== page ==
Laws protecting the intellectual property rights of inventive individuals and companies are a good thing, but if you don't think there's a problem with the patent system, an Apple patent published yesterday by the U.S. Patent & Trademark Office (USPTO) just might convince you otherwise.
Bearing the title Systems and Methods for Accessing Personalized Fitness Services Using a Portable Electronic Device, Apple's application seeks to patent an application that, amongst other things:
In today's competitive market, building a great technology company requires great ideas, great execution and great intellectual property.
Increasingly, however, it also requires something else: a great number of attorneys.
Many large tech companies file lots of patents each year and although
many, if not most, of them aren't very interesting, every once in a
while somebody stumbles upon an interesting one.
Case in point: a pay-to-preview patent Amazon filed for in 2004 and which was granted earlier this week.
Google's bread and butter is traditional online advertising but that
doesn't mean that the search giant isn't thinking of new and sometimes
unconventional online ad models.
One possibility the search giant may be considering: allowing advertisers to display their ads in Google Street View. As reported by ReadWriteWeb, Google has been granted a new patent by the US Patent and Trademark Office that could open the company's popular (and sometimes controversial) Street View functionality to advertisers.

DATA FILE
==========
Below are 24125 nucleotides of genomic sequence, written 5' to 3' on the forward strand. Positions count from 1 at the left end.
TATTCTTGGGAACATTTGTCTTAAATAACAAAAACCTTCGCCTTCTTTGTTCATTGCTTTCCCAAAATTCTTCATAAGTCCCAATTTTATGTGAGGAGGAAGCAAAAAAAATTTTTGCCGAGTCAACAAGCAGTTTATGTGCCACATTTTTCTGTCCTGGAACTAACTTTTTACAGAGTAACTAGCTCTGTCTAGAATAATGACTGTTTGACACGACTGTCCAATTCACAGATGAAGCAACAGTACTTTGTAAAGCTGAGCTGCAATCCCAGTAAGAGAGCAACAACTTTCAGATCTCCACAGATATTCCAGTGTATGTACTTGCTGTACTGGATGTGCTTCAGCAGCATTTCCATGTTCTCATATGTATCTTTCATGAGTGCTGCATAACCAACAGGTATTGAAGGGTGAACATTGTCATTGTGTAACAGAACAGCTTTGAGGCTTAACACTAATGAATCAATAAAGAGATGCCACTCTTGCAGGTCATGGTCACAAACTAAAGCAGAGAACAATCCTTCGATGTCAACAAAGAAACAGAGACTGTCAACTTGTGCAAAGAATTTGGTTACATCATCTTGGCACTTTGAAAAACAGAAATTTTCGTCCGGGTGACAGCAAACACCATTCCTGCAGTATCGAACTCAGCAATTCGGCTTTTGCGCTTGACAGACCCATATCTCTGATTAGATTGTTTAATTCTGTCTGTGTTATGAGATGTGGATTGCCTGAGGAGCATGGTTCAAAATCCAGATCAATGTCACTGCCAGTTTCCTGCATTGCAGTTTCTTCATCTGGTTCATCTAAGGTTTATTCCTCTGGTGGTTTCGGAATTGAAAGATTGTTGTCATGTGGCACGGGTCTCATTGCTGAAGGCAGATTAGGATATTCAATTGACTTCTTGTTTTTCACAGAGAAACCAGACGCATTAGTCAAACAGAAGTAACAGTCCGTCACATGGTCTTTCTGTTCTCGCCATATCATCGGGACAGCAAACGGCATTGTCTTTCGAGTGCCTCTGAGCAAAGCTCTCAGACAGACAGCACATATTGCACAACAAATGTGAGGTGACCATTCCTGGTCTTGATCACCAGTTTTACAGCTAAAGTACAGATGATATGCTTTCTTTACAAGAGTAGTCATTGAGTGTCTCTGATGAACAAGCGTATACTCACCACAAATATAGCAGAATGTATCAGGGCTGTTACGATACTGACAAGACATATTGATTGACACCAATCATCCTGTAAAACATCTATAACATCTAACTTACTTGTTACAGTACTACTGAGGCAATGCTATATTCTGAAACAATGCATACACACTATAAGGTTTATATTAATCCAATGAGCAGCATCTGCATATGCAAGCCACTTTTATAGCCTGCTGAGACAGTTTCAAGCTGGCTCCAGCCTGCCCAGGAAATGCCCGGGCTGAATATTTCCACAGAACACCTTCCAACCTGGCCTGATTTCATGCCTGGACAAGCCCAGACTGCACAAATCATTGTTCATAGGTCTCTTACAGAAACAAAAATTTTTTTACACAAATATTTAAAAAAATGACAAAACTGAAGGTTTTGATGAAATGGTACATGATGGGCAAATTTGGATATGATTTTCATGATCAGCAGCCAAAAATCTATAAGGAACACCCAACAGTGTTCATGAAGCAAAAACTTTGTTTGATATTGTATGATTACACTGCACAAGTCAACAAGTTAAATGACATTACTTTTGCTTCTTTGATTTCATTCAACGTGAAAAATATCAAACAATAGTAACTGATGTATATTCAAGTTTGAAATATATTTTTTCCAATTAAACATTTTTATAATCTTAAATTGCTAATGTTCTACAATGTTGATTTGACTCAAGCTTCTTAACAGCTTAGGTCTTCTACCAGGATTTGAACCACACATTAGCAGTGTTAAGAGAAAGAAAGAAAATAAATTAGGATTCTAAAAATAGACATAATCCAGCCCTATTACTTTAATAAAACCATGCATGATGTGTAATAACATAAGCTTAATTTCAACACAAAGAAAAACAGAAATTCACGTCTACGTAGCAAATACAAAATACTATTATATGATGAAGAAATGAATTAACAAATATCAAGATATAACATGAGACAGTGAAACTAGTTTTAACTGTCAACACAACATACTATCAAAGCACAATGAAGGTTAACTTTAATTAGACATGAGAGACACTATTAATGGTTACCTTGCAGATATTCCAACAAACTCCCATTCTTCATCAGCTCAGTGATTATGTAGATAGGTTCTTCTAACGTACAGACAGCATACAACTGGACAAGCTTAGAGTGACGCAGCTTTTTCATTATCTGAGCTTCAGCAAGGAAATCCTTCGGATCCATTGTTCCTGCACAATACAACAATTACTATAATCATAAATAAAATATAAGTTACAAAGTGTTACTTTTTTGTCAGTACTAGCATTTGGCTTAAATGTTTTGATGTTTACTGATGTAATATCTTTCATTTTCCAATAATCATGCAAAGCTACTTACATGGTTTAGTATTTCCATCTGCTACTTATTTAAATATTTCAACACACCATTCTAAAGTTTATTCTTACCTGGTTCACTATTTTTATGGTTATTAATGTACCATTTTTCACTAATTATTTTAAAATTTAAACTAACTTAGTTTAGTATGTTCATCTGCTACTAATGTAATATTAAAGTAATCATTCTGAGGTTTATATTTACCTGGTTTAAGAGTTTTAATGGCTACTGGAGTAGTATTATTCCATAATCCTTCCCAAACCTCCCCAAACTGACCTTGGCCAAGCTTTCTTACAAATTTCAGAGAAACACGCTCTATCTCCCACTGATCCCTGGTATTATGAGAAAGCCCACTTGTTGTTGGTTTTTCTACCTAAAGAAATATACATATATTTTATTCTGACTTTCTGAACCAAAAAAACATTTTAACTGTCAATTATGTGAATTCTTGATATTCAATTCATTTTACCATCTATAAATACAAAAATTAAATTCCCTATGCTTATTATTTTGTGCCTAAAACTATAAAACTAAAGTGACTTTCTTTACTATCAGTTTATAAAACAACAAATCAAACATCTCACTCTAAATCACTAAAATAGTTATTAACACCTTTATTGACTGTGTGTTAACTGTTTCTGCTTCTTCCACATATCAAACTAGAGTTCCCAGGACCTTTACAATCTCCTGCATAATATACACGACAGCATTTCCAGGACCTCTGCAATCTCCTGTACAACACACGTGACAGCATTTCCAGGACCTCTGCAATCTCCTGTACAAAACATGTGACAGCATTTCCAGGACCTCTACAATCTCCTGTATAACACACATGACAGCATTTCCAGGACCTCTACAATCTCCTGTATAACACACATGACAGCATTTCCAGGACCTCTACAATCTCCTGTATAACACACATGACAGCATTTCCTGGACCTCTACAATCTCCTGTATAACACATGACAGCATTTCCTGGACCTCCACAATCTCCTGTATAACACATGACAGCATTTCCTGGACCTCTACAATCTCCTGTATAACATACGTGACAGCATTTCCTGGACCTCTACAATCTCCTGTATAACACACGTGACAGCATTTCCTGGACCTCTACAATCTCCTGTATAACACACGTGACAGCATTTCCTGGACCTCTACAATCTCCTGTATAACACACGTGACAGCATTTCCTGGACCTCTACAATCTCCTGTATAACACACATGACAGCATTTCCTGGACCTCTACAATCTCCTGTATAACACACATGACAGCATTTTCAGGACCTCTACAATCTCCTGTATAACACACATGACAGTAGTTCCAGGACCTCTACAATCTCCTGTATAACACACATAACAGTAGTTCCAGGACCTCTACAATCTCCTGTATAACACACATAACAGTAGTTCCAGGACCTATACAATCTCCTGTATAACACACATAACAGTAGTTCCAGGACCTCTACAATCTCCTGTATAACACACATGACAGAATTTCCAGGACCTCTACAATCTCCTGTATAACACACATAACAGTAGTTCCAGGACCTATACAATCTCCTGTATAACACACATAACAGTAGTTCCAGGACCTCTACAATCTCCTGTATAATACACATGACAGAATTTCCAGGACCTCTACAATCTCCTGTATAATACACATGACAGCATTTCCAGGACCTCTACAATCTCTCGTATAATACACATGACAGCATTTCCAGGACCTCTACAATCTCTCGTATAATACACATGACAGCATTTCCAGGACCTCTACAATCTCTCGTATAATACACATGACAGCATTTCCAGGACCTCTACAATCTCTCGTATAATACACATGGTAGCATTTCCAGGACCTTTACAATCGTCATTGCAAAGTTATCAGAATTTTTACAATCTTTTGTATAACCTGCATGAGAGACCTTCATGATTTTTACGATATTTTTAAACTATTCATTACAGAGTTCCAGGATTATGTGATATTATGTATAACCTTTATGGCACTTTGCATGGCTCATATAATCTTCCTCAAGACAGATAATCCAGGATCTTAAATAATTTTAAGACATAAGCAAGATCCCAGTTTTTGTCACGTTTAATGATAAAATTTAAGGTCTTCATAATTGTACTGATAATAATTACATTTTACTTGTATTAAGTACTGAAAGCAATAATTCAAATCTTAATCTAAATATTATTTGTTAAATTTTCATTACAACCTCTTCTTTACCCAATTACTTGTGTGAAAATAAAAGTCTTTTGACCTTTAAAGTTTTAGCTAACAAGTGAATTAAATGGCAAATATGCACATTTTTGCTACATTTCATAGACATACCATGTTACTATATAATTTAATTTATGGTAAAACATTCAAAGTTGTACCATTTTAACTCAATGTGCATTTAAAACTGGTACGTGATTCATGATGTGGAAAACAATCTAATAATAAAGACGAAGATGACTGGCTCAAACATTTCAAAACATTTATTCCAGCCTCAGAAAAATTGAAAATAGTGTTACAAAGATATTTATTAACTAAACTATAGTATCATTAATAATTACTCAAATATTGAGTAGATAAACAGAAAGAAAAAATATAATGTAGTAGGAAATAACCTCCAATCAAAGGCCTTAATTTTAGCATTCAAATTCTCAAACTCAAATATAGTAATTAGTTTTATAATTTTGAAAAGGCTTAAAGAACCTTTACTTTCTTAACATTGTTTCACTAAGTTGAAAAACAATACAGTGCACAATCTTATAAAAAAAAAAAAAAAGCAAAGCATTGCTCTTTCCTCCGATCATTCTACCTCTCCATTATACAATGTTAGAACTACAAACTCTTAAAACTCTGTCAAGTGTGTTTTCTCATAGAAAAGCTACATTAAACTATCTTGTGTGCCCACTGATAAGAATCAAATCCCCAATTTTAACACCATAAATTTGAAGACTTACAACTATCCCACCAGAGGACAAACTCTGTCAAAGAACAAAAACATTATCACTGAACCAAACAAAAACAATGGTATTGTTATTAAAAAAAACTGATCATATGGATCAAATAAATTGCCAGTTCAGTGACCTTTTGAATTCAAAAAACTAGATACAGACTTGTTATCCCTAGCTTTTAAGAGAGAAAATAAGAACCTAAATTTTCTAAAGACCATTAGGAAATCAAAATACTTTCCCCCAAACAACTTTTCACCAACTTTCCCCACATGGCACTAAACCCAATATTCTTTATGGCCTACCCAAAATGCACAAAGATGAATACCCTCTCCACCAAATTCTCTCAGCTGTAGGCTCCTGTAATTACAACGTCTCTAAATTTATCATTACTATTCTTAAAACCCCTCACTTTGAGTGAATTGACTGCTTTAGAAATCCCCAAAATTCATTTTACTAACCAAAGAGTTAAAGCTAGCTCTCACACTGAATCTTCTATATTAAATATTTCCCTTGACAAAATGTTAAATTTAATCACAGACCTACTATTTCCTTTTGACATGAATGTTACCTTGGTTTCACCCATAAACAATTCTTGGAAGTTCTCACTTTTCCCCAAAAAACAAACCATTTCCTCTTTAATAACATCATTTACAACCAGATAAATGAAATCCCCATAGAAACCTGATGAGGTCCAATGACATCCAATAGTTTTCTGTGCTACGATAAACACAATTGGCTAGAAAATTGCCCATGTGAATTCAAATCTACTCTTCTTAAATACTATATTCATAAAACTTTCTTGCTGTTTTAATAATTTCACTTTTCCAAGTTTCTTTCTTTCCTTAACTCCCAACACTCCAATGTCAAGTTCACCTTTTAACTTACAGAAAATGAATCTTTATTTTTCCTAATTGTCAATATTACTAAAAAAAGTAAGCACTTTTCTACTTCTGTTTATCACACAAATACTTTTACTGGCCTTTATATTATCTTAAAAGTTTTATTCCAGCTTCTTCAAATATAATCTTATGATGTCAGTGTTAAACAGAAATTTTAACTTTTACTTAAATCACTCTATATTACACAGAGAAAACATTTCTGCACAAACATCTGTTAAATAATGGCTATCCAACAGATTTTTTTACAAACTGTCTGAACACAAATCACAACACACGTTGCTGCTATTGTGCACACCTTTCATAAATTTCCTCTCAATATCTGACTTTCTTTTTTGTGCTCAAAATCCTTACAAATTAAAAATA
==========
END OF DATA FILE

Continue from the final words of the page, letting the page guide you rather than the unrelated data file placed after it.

The CrunchPad is dead. prominent tech blogger and CrunchPad creator
Michael Arrington revealed that the tablet PC designed specifically for
web browsing would not be coming to a store near you after more than a
year of work.
While many, myself included, were skeptical about the CrunchPad's
commercial viability, nobody predicted its downfall: a rift between
Arrington and his development partner "over nothing more than greed, jealousy
Reaching consumers is not always as easy for advertisers as it was before the advent of today's always-connected, multichannel world. Many audiences are fragmented and truly captive audiences are hard-to-find.
So it's no surprise that over the years advertisers have increasingly been willing to try new things. Look no further than forehead and urinal advertising for evidence of that.